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Rings Of Power Writer Gennifer Hutchison's Challenges, Temptations, And Favorite Scenes In The Season Finale - Exclusive Interview

This interview contains minor spoilers for the Season Finale of "Rings of Power."

The first season of "The Lord of the Rings: The Rings of Power" has officially wrapped after the last installment of the eight-episode event aired on Friday, October 14th. While only the first part of a five-season story arc, it was doubtless a relief to the production team to see what amounted to nearly half a decade of work (including pandemic delays) finally become available for all the world to see.

The first season spent a lot of time establishing the show's massive cast and sprawling setting. It provided background, set stories in motion, and ended with some major reveals. As the first season comes to a close, we had a chance to sit down with Gennifer Hutchison, who doubles as one of the show's executive producers and primary writers. Hutchison spearheaded writing the script for both the second and eighth episodes, and she was able to share some fascinating insights into many of the creative decisions that went into the final moments of Season 1.

From the biggest narrative challenges to her favorite scenes, the potential of visiting Rhûn, and some insight into where the other Rings of Power are hiding, here's our full conversation with one of the primary creative talents behind the series.

Writing challenges and the potential of more Rhûn in season 2

You have executive producer credits throughout the first season, but you wrote Episodes 2 and 8, correct?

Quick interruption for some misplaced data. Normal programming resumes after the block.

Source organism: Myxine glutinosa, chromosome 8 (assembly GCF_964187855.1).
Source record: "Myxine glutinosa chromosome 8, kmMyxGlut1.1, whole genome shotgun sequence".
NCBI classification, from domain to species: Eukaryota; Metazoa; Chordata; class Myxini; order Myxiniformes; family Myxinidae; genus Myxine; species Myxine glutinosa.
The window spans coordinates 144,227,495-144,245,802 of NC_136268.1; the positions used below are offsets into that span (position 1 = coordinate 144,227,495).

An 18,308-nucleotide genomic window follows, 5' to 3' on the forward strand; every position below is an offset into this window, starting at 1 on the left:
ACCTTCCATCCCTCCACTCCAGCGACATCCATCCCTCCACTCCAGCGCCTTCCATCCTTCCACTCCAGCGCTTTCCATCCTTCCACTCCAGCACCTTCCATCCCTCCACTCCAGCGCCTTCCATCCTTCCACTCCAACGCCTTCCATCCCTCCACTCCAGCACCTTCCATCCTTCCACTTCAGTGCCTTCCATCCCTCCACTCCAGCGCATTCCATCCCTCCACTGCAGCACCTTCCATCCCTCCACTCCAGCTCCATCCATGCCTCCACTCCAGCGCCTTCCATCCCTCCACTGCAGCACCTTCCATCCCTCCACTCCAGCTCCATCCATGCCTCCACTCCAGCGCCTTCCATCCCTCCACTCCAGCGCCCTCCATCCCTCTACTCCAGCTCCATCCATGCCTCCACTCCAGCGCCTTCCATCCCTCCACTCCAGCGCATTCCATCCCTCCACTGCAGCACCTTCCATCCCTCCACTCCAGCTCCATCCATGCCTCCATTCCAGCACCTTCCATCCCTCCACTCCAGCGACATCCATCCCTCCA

Yes. I wrote Episode 2, and I co-wrote Episode 8 with Patrick and JD.

As one of the primary writers on that episode, how much creative input did you have on the finale compared to the rest of the season?

Just as much. We all built the season together. The writer's room worked together to build the story for the entire season, and then writing the finale, myself, Patrick, and JD had a hand in every scene and every beat in that episode.

What was the biggest challenge with trying to tie up so many storylines at once and then set the stage for Season 2 at the same time?

The biggest challenge is figuring out where to stop the scene. You want to answer a question, but you want to ask another one. It was figuring out the best way to build those climaxes of our two big reveals but still leave it so it's like, "Now what happens?" and making sure that was coming through, where you feel a satisfying character arc, but you also are intrigued to [wonder] what comes next.

To zero in on one of those scenarios, in particular, we have a still-undefined Wizard who is heading east by the end of this episode. Assuming we can't get any identification specifics still, can you at least give us a little bit of the background on the decision to officially name-drop Rhûn and then include the eastern regions of Middle-earth in the show?

That's a world that exists in the Legendarium, and we know a little bit about. We don't really get to see as much in the primary text ... When you're doing a show that you have that space, it's such a temptation to go into that world and get the opportunity to expand it since it's there. We love the idea of exploring it.

Where are the other Rings of Power?

Shifting gears to Eregion — we all know the Ring Verse, which lists 19 Rings of Power and One Ring to rule them all. In the source material, the Three Elven Rings are made last and without Sauron present, like you had in the episode, but only after the Nine Rings for Mortal Men and the Seven Rings for the Dwarf-lords are completed. Where are those Rings in the show?

We have seen the rings that have been created, so there may be a little bit of a shift in the sequencing of the Rings, but yes, the Rings that you have seen [are] the Rings that have been made.